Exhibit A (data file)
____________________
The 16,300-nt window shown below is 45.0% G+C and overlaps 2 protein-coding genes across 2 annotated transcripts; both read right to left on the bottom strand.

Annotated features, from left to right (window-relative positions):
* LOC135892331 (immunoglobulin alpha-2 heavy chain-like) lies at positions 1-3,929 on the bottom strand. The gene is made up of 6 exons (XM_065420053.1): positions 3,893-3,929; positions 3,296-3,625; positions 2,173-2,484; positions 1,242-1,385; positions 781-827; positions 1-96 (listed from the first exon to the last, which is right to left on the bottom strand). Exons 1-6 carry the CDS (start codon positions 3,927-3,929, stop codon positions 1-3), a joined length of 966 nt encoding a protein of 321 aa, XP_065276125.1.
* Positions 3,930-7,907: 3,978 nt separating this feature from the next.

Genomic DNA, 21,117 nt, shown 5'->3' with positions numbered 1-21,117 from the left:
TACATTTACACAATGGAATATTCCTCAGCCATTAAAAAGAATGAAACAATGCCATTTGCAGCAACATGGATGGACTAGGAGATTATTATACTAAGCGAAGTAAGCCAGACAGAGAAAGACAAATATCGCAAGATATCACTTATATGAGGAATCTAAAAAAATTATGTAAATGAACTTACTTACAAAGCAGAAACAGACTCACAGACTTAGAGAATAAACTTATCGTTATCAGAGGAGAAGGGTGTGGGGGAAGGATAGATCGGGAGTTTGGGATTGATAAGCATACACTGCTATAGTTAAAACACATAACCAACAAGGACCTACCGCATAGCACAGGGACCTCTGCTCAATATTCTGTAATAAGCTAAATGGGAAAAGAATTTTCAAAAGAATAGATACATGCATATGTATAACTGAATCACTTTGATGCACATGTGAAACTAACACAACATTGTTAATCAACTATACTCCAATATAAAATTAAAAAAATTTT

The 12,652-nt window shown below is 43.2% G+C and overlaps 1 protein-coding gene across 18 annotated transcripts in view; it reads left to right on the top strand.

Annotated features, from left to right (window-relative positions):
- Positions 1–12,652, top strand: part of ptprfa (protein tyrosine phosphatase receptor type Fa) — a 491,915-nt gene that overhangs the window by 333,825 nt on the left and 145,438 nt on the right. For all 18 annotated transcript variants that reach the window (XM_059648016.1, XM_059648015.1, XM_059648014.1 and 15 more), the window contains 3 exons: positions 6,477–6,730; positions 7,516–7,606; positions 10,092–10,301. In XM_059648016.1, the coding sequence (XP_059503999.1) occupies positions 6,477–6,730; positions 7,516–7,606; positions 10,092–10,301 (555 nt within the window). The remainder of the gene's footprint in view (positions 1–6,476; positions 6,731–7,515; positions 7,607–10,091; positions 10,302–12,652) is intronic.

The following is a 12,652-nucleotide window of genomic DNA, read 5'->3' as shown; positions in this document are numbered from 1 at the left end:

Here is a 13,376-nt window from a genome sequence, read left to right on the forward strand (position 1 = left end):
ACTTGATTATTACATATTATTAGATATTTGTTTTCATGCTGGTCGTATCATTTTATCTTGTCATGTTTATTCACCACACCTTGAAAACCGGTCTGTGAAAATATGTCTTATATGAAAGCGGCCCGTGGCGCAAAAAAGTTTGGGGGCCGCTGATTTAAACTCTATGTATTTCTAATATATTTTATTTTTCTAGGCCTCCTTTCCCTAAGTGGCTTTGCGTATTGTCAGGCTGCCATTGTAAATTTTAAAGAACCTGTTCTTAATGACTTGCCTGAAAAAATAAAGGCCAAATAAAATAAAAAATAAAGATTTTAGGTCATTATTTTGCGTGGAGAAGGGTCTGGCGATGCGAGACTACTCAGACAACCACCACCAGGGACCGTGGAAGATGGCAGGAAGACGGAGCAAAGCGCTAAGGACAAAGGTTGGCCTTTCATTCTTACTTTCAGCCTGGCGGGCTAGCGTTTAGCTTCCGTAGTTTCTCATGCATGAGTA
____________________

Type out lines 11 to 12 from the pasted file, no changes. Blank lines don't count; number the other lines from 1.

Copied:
Here is a 13,376-nt window from a genome sequence, read left to right on the forward strand (position 1 = left end):
ACTTGATTATTACATATTATTAGATATTTGTTTTCATGCTGGTCGTATCATTTTATCTTGTCATGTTTATTCACCACACCTTGAAAACCGGTCTGTGAAAATATGTCTTATATGAAAGCGGCCCGTGGCGCAAAAAAGTTTGGGGGCCGCTGATTTAAACTCTATGTATTTCTAATATATTTTATTTTTCTAGGCCTCCTTTCCCTAAGTGGCTTTGCGTATTGTCAGGCTGCCATTGTAAATTTTAAAGAACCTGTTCTTAATGACTTGCCTGAAAAAATAAAGGCCAAATAAAATAAAAAATAAAGATTTTAGGTCATTATTTTGCGTGGAGAAGGGTCTGGCGATGCGAGACTACTCAGACAACCACCACCAGGGACCGTGGAAGATGGCAGGAAGACGGAGCAAAGCGCTAAGGACAAAGGTTGGCCTTTCATTCTTACTTTCAGCCTGGCGGGCTAGCGTTTAGCTTCCGTAGTTTCTCATGCATGAGTA